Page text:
By Dan Satherley and Kim Choe
Police have told protesters aboard the Noble Discoverer – including actress Lucy Lawless – they are under arrest.
Lawless and five others are protesting from atop the derrick on an oil exploration ship in Port Taranaki, trying to stop it leaving for the Chukchi Sea off the coast of Alaska where it is due to search for oil deposits.
"They came up just to talk to us as a courtesy to say, "You are under arrest, we suggest that you come down," and we said, "No, we do understand that, thankyou so much for your concern, we feel we have no choice morally but to stay here and get our message out," Lawless told RadioLIVE.
Greenpeace New Zealand revealed the protest this morning on its Twitter account.
"BREAKING: Lucy Lawless and five Greenpeace climbers have boarded an Arctic-bound @Shell oil drillship in Port Taranaki -More soon."
The group scaled the 53-metre drilling derrick on the Noble Discoverer around 7am. The ship, operated by Shell, is bound for the Chukchi Sea off the coast of Alaska.
"Our main aim is that this be a peaceful protest, but the law will do what the law has to do," Lawless told 3 News,
"We do what we feel we have to do."
One person, not aboard the ship, was arrested at the port's gates.
Lawless says she joined the protest "on behalf of the planet and my children".
“Deep-sea oil drilling is bad enough, but venturing into the Arctic, one of the most magical places on the planet, is going too far. I don’t want my kids to grow up in a world without these extraordinary places intact or where we ruin the habitat of polar bears for the last drops of oil.”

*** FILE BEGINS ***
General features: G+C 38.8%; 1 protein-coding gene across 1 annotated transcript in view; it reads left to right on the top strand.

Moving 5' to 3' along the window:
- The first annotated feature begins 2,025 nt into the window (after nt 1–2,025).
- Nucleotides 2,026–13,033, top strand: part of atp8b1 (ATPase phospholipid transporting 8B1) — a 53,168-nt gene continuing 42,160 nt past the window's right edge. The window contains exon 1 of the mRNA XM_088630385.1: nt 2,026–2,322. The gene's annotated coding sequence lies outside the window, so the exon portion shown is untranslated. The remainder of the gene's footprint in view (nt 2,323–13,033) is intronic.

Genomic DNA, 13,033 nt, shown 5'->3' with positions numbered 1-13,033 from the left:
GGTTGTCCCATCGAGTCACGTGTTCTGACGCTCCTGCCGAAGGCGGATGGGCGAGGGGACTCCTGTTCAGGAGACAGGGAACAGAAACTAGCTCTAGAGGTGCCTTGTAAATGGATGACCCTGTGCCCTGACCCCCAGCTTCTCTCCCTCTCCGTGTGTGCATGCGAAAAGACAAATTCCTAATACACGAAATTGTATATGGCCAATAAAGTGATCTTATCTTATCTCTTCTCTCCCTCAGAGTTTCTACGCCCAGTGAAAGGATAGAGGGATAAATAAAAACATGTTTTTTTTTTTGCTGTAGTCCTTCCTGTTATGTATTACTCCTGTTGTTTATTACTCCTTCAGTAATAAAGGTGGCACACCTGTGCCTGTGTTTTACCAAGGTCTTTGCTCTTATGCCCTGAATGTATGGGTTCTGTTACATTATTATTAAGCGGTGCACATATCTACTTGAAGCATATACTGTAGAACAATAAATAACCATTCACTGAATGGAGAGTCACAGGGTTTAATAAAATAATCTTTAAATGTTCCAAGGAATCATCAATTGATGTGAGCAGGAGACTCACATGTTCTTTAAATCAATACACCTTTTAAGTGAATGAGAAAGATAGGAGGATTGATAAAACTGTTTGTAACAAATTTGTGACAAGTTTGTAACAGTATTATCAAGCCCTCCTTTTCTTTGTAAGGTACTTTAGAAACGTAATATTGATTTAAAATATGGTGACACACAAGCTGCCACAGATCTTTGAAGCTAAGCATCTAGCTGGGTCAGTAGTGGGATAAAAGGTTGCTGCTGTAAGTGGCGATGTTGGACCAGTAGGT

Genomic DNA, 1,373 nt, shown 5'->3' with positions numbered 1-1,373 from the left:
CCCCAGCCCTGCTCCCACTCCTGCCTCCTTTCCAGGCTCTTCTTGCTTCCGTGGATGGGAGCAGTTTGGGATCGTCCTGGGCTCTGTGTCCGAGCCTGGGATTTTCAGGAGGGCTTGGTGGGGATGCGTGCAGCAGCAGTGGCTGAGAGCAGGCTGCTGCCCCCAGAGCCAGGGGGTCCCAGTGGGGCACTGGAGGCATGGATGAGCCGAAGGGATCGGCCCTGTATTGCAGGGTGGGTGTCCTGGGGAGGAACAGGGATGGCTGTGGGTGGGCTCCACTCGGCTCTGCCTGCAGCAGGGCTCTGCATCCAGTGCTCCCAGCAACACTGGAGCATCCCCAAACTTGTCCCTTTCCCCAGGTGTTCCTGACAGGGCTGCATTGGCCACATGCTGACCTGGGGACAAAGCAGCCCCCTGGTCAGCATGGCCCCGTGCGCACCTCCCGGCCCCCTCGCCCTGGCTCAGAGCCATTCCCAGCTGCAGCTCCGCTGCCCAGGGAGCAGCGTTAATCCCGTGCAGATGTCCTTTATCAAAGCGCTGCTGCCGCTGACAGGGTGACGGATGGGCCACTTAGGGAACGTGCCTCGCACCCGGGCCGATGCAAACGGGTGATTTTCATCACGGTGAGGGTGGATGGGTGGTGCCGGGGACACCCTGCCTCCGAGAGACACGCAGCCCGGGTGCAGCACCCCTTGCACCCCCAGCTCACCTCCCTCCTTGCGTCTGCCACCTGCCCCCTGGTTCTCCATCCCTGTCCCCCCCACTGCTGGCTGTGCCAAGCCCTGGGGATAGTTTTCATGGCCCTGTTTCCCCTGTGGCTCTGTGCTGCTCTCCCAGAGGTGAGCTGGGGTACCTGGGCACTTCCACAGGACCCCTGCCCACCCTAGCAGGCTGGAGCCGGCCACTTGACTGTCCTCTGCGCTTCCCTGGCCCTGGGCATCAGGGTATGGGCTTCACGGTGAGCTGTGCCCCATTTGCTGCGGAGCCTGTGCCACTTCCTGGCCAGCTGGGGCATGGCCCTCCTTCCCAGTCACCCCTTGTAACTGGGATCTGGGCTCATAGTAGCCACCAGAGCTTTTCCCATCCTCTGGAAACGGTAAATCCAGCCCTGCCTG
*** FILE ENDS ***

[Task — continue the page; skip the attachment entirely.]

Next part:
Lawless tweeted at around 9:10am, "All safe up here but a squall coming in. Good spirits."
The protesters apparently have enough provisions to last at least three days. Banners reading "Stop Shell" and "#SaveTheArctic" have been hung from the ship.
"The first half hour after getting up I was shellshocked, my mouth was dry, I just couldn't believe we weren't intercepted," says Lawless.
"But we weren't... so we just continued along our merry little way. But I was kind of in shock."
Greenpeace says if Shell finds oil there, it will spark "an Arctic oil rush".
"Freezing temperatures, unpredictable weather and remote drilling locations pose unprecedented challenges, making an oil spill impossible to contain and clean up," says Greenpeace campaigner Steve Abel.
Shell says it is "disappointed" with Greenpeace's actions.
"Actions such as this jeopardise the safety of everyone involved," the company said in a statement.
"While we respect the right of individuals to express their point of view, the priority should be the safety of Noble Discoverer’s personnel and that of the protestors."
Port Taranaki harbour master John Ireland earlier told RadioLIVE there are no Arctic-bound ships in port.
"I can categorically state that we have no Arctic-bound drill ships in the port," he told RadioLIVE.
The port has since been closed, and Mr Ireland was last reported to be in discussions with police.
Lucy Lawless aboard the Noble Discoverer (Greenpeace)
Last year the Xena: Warrior Princess, Spartacus and Battlestar Galactica star urged Kiwis to sign a petition calling for a ban on offshore drilling in New Zealand.
"I'd urge anyone who wants to protect our coasts from an even worse oil spill than that which we saw in Tauranga to sign this petition," she said in November.
"By doing so, they'll also be doing something positive about the climate crisis that this planet is facing."
In 2009 Lawless and climate scientist Jim Salinger tried to deliver a cheque to Prime Minister John Key to pay for his flight to the Copenhagen climate change talks, after he decided not to go.
They were stopped by Parliament security.